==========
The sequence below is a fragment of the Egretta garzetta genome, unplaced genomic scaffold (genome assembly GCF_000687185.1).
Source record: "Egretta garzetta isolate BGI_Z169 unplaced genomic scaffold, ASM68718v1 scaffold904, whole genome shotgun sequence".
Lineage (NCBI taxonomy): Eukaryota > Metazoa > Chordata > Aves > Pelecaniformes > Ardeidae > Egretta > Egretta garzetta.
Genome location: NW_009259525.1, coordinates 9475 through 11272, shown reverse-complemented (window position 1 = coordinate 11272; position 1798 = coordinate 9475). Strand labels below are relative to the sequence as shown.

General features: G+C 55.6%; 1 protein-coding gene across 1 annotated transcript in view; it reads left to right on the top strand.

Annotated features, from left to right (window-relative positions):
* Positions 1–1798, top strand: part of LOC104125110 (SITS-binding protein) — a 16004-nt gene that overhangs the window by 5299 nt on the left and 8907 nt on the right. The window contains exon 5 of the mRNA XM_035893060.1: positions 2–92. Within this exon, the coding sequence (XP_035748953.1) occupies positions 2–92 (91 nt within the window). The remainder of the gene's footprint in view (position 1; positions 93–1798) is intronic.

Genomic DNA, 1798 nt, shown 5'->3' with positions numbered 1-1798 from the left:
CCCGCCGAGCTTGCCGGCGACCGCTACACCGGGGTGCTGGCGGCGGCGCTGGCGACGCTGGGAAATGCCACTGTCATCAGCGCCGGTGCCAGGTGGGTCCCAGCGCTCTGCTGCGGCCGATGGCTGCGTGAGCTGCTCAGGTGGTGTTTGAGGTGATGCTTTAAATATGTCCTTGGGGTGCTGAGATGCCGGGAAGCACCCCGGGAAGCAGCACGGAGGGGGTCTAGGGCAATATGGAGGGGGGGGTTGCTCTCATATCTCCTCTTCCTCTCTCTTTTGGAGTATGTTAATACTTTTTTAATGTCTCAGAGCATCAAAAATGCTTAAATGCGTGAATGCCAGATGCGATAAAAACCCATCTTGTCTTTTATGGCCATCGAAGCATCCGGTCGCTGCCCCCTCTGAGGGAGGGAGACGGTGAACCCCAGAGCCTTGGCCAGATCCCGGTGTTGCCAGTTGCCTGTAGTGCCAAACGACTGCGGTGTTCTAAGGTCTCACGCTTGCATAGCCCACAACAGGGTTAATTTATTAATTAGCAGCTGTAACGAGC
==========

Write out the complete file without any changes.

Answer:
The sequence below is a fragment of the Egretta garzetta genome, unplaced genomic scaffold (genome assembly GCF_000687185.1).
Source record: "Egretta garzetta isolate BGI_Z169 unplaced genomic scaffold, ASM68718v1 scaffold904, whole genome shotgun sequence".
Lineage (NCBI taxonomy): Eukaryota > Metazoa > Chordata > Aves > Pelecaniformes > Ardeidae > Egretta > Egretta garzetta.
Genome location: NW_009259525.1, coordinates 9475 through 11272, shown reverse-complemented (window position 1 = coordinate 11272; position 1798 = coordinate 9475). Strand labels below are relative to the sequence as shown.

General features: G+C 55.6%; 1 protein-coding gene across 1 annotated transcript in view; it reads left to right on the top strand.

Annotated features, from left to right (window-relative positions):
* Positions 1–1798, top strand: part of LOC104125110 (SITS-binding protein) — a 16004-nt gene that overhangs the window by 5299 nt on the left and 8907 nt on the right. The window contains exon 5 of the mRNA XM_035893060.1: positions 2–92. Within this exon, the coding sequence (XP_035748953.1) occupies positions 2–92 (91 nt within the window). The remainder of the gene's footprint in view (position 1; positions 93–1798) is intronic.

Genomic DNA, 1798 nt, shown 5'->3' with positions numbered 1-1798 from the left:
CCCGCCGAGCTTGCCGGCGACCGCTACACCGGGGTGCTGGCGGCGGCGCTGGCGACGCTGGGAAATGCCACTGTCATCAGCGCCGGTGCCAGGTGGGTCCCAGCGCTCTGCTGCGGCCGATGGCTGCGTGAGCTGCTCAGGTGGTGTTTGAGGTGATGCTTTAAATATGTCCTTGGGGTGCTGAGATGCCGGGAAGCACCCCGGGAAGCAGCACGGAGGGGGTCTAGGGCAATATGGAGGGGGGGGTTGCTCTCATATCTCCTCTTCCTCTCTCTTTTGGAGTATGTTAATACTTTTTTAATGTCTCAGAGCATCAAAAATGCTTAAATGCGTGAATGCCAGATGCGATAAAAACCCATCTTGTCTTTTATGGCCATCGAAGCATCCGGTCGCTGCCCCCTCTGAGGGAGGGAGACGGTGAACCCCAGAGCCTTGGCCAGATCCCGGTGTTGCCAGTTGCCTGTAGTGCCAAACGACTGCGGTGTTCTAAGGTCTCACGCTTGCATAGCCCACAACAGGGTTAATTTATTAATTAGCAGCTGTAACGAGC